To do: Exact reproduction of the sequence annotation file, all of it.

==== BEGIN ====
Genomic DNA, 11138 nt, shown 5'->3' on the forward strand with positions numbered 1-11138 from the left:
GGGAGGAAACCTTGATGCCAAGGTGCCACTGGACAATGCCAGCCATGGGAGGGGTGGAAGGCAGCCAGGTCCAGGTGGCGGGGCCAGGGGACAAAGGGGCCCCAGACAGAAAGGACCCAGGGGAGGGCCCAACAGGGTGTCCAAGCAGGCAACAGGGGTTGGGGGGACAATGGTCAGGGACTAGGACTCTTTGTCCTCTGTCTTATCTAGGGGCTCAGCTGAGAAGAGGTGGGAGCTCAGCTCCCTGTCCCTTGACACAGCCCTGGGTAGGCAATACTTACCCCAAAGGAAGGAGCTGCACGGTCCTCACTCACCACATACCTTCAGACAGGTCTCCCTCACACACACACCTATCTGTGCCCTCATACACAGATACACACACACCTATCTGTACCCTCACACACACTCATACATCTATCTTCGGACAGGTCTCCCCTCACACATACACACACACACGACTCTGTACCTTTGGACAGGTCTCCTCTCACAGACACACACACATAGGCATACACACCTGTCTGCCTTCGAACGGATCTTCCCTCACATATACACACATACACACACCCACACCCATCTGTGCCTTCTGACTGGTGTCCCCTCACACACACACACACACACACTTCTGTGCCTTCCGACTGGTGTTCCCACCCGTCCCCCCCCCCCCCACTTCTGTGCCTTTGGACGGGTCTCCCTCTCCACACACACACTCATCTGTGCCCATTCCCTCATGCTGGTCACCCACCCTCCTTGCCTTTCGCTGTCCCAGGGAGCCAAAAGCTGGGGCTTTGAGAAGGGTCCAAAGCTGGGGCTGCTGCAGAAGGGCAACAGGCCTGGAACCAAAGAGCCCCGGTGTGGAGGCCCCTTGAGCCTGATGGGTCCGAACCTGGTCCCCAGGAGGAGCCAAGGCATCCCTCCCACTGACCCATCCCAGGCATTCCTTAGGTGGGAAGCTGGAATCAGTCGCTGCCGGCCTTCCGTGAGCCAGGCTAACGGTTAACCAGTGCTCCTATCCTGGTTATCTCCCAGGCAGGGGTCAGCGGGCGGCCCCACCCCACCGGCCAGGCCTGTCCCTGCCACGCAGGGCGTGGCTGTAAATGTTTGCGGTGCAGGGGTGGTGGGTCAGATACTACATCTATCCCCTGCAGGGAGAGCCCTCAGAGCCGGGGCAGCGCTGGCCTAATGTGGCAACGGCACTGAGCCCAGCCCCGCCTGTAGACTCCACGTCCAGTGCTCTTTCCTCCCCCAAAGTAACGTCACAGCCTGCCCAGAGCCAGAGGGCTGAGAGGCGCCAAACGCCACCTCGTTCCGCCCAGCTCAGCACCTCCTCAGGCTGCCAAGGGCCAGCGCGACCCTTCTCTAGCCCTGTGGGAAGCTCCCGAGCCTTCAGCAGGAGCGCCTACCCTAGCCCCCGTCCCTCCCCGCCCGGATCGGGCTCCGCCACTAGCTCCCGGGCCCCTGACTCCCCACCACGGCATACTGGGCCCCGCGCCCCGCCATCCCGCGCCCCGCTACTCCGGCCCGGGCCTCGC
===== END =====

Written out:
Genomic DNA, 11138 nt, shown 5'->3' on the forward strand with positions numbered 1-11138 from the left:
GGGAGGAAACCTTGATGCCAAGGTGCCACTGGACAATGCCAGCCATGGGAGGGGTGGAAGGCAGCCAGGTCCAGGTGGCGGGGCCAGGGGACAAAGGGGCCCCAGACAGAAAGGACCCAGGGGAGGGCCCAACAGGGTGTCCAAGCAGGCAACAGGGGTTGGGGGGACAATGGTCAGGGACTAGGACTCTTTGTCCTCTGTCTTATCTAGGGGCTCAGCTGAGAAGAGGTGGGAGCTCAGCTCCCTGTCCCTTGACACAGCCCTGGGTAGGCAATACTTACCCCAAAGGAAGGAGCTGCACGGTCCTCACTCACCACATACCTTCAGACAGGTCTCCCTCACACACACACCTATCTGTGCCCTCATACACAGATACACACACACCTATCTGTACCCTCACACACACTCATACATCTATCTTCGGACAGGTCTCCCCTCACACATACACACACACACGACTCTGTACCTTTGGACAGGTCTCCTCTCACAGACACACACACATAGGCATACACACCTGTCTGCCTTCGAACGGATCTTCCCTCACATATACACACATACACACACCCACACCCATCTGTGCCTTCTGACTGGTGTCCCCTCACACACACACACACACACACTTCTGTGCCTTCCGACTGGTGTTCCCACCCGTCCCCCCCCCCCCCACTTCTGTGCCTTTGGACGGGTCTCCCTCTCCACACACACACTCATCTGTGCCCATTCCCTCATGCTGGTCACCCACCCTCCTTGCCTTTCGCTGTCCCAGGGAGCCAAAAGCTGGGGCTTTGAGAAGGGTCCAAAGCTGGGGCTGCTGCAGAAGGGCAACAGGCCTGGAACCAAAGAGCCCCGGTGTGGAGGCCCCTTGAGCCTGATGGGTCCGAACCTGGTCCCCAGGAGGAGCCAAGGCATCCCTCCCACTGACCCATCCCAGGCATTCCTTAGGTGGGAAGCTGGAATCAGTCGCTGCCGGCCTTCCGTGAGCCAGGCTAACGGTTAACCAGTGCTCCTATCCTGGTTATCTCCCAGGCAGGGGTCAGCGGGCGGCCCCACCCCACCGGCCAGGCCTGTCCCTGCCACGCAGGGCGTGGCTGTAAATGTTTGCGGTGCAGGGGTGGTGGGTCAGATACTACATCTATCCCCTGCAGGGAGAGCCCTCAGAGCCGGGGCAGCGCTGGCCTAATGTGGCAACGGCACTGAGCCCAGCCCCGCCTGTAGACTCCACGTCCAGTGCTCTTTCCTCCCCCAAAGTAACGTCACAGCCTGCCCAGAGCCAGAGGGCTGAGAGGCGCCAAACGCCACCTCGTTCCGCCCAGCTCAGCACCTCCTCAGGCTGCCAAGGGCCAGCGCGACCCTTCTCTAGCCCTGTGGGAAGCTCCCGAGCCTTCAGCAGGAGCGCCTACCCTAGCCCCCGTCCCTCCCCGCCCGGATCGGGCTCCGCCACTAGCTCCCGGGCCCCTGACTCCCCACCACGGCATACTGGGCCCCGCGCCCCGCCATCCCGCGCCCCGCTACTCCGGCCCGGGCCTCGC